Family business disputes

Contact us on 020 8315 7460 for a confidential discussion
to see how we can best help you.

Family business disputes

Family businesses are the most common form of business in the UK.

Conflict is normal in business and in families. But for family businesses, the consequences of disputes occurring can be long-term and disastrous.

Typical issues that can lead to a falling out amongst family members include: dealing with family tensions over strategy; the role of extended family members in the business; the failure of family members working in the business to consult the wider family.

Communication can suffer and in some extreme cases decision-making can become paralysed.

So, if you are quarrelling over the future direction of the business, or if you cannot agree what role relatives should play in the business, then try mediation.

Want to find out more?

Contact us on 020 8315 7460 for a confidential discussion to see how we can best help you.

Find out more

Mediation FAQ's


Answer

The decisions you reach aren’t legally binding on their own. But you can ask a court to make what you’ve decided into a legally binding consent order. Your mediator can explain what this is and how you can get a consent order.

There is a cost for this court application and your mediator will be able to provide information about this. If you get legal aid you may qualify for free legal advice and help with this.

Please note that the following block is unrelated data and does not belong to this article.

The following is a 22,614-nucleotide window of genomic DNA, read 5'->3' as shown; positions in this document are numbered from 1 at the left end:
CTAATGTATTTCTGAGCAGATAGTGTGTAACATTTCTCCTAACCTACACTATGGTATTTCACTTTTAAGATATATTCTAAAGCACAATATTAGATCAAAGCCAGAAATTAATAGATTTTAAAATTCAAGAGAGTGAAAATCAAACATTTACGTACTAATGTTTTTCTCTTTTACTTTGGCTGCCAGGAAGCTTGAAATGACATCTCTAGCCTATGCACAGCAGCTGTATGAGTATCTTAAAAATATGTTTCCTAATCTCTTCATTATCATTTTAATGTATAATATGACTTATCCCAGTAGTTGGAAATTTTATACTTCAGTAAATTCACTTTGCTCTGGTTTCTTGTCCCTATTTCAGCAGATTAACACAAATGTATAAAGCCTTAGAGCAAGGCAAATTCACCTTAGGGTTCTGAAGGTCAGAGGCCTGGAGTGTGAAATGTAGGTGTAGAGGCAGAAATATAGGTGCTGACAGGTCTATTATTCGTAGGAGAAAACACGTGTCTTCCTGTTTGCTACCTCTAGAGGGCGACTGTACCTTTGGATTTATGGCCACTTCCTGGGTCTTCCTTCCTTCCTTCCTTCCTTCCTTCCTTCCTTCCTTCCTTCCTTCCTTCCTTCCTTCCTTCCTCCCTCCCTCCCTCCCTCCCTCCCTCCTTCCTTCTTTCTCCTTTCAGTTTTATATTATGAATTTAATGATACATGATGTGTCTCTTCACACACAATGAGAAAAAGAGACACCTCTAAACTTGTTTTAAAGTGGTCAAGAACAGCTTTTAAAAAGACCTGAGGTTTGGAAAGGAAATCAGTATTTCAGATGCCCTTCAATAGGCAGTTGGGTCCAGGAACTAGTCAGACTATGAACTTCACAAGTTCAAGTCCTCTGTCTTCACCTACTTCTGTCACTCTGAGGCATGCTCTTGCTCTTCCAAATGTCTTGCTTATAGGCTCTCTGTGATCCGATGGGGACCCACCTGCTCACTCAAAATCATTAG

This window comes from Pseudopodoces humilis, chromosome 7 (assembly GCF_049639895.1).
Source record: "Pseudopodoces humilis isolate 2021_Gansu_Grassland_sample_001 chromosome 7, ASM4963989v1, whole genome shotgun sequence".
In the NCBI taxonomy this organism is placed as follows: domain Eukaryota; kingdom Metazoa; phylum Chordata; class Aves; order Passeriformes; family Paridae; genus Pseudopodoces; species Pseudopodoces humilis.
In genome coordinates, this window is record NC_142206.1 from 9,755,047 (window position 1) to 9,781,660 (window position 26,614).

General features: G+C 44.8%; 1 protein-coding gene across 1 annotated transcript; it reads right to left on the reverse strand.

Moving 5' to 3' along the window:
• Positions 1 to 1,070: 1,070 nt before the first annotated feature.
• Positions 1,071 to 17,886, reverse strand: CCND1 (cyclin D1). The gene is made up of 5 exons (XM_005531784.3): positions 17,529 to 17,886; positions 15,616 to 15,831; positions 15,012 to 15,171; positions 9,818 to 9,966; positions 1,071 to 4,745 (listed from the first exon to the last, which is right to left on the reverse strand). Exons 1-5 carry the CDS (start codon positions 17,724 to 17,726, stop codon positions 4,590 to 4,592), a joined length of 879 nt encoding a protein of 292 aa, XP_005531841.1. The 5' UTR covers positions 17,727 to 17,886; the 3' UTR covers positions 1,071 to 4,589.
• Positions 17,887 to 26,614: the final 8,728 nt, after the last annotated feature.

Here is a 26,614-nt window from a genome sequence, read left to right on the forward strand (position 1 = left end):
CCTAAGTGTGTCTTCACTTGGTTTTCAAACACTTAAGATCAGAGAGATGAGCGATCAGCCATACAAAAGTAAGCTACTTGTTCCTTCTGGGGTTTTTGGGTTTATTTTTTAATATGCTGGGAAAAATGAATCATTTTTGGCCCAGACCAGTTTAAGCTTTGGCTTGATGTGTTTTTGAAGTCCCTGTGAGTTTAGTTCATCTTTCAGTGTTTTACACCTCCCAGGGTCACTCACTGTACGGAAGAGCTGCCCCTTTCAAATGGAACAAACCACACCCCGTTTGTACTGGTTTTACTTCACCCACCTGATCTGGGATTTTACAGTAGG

Answer

If your situation changes and the arrangements aren’t working, you can go back to the mediator to change the original agreement.

If the court has made your agreement into a legally binding order and somebody doesn’t follow it, you should consider whether the problem is capable of being sorted out with the help of a mediator. If you think it cannot, you may wish to go back to the court to ask for the order to be enforced.

Answer

All mediators are trained to help parents to think about the ways they can support their children. They can also provide information about how children can be supported when parents separate.

Some mediators are also qualified to see children and young people separately as part of a parental mediation process.

The Family Mediation Council’s Code of Practice requires that all children and young people aged 10 and above should be offered the opportunity to have their voices heard directly during the Mediation, if they wish. Your mediator will explain exactly how this might work and whether it is appropriate when you meet to consider offering your children the opportunity of consulting directly with a mediator.


View more FAQs

Contact us on 020 8315 7460 for a confidential discussion

Privacy Preference Center

Necessary

Advertising

Analytics

Other